Mamapalooza, the corporation, was born out of Joy Rose’s euphoria for life. After recovering from SLE–Lupus, that had her bedridden for years, Joy created Mamapalooza to use music as vehicle for change, amplify the voices of moms, and create a large scale platform on which women could gather.

In the beginning, Joy was focused on philanthropic work through Mamapoolza. After the corporation took off, she added a publishing arm, filmmaking, and online blogs and communities. Joy reports that she is only now thinking about becoming a business entreprenuer, after her organization has become well-established. Next on Joy’s wish list is building a Museum Of Motherhood. Women are invited to contribute to the inaugural exhibit by writing their story or the story of a mother they love at

Joy herself says she’s never done creating, and believes that everyone has the power to make a difference. “Wake up in the morning and take one courageous action,” she says. “For some of us, that means getting out of bed! For others it means extending a hand to someone who needs help, or acting on something despite our fear-based thinking to create something truly G.R.E.A.T.”

Joy says that prayer has been important for her. “Basically, my inspiration is God-sourced,” says Joy, “with a sense of humor and the addition of some pink lipstick.”

New Yorkers can experience Mamaplaooza for themselves on Saturday, May 16 at Kensico Dam Plaza in Valhalla (and be sure to visit the Natural Awakenings booth in the Sustainable Women area!)
Katie Ginsberg – Educating Kids about the Environment

Chappaqua resident and mother of three, Katie Ginsberg is also the Founder and Executive Director of the Children’s Environmental Literacy Foundation (CELF), a non-profit organization geared towards ensuring that sustainability education – an interdisciplinary approach to teaching and learning that helps kids understand how a healthy ecosystem is the foundation for stable economies and equitable societies –  is an integral part of every student’s learning. Since sustainability essentially means leaving the planet in better shape for future generations, it makes sense to get children involved, says Katie. After extensive research, it was apparent that environmental education existed, for the most part, as an isolated part of the curriculum, and generally only in the sciences. Katie created CELF to turn that around. One of the organization’s highlights is their annual expo, which unites businesses and community leaders with schoolchildren and the environmental activist community.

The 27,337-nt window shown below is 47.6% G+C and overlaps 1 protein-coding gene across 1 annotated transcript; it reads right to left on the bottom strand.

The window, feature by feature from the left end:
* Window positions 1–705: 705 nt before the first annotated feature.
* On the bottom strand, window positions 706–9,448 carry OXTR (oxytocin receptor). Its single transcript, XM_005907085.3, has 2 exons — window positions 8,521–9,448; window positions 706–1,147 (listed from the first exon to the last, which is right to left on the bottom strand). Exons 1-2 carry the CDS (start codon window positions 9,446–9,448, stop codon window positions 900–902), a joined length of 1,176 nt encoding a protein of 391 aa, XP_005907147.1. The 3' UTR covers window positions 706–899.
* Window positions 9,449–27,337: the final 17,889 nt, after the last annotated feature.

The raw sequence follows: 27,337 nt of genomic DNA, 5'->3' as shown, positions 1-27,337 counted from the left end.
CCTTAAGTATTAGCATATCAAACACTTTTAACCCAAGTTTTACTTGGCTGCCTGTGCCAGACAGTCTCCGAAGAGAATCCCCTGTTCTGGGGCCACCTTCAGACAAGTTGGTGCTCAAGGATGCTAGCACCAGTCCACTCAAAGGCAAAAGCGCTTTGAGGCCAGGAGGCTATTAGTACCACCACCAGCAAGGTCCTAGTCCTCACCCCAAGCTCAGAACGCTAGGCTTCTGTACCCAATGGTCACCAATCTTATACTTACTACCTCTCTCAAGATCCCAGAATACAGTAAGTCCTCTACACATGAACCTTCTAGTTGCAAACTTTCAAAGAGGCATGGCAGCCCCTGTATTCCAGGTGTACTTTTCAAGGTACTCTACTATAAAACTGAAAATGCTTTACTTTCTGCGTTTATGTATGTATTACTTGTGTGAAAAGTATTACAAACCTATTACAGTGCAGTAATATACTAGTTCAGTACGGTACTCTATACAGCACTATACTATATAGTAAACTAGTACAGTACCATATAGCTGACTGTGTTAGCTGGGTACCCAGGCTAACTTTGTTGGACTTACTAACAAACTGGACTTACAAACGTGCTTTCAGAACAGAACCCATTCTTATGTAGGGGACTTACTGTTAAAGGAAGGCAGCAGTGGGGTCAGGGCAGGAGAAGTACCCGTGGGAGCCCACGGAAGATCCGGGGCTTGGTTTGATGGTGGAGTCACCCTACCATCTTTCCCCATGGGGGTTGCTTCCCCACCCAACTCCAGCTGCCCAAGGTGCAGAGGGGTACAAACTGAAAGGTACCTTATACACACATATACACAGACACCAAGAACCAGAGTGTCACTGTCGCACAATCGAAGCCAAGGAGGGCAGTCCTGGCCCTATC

Essential to Katie’s and CELF’s success has been help from a small but knowledgeable and dedicated board. Katie also honors her “right hand person” Patti Bressman, and the value of pursuing continuing education to expand her knowledge base. CELF hopes to reach and support thousands more students and teachers by building a national platform for professional development and student programming in Sustainability Education. “My wish,” says Katie, “is to see more students, teachers and parents with the optimism, the knowledge, and the will to (work toward) a healthier, more equitable, greener future.”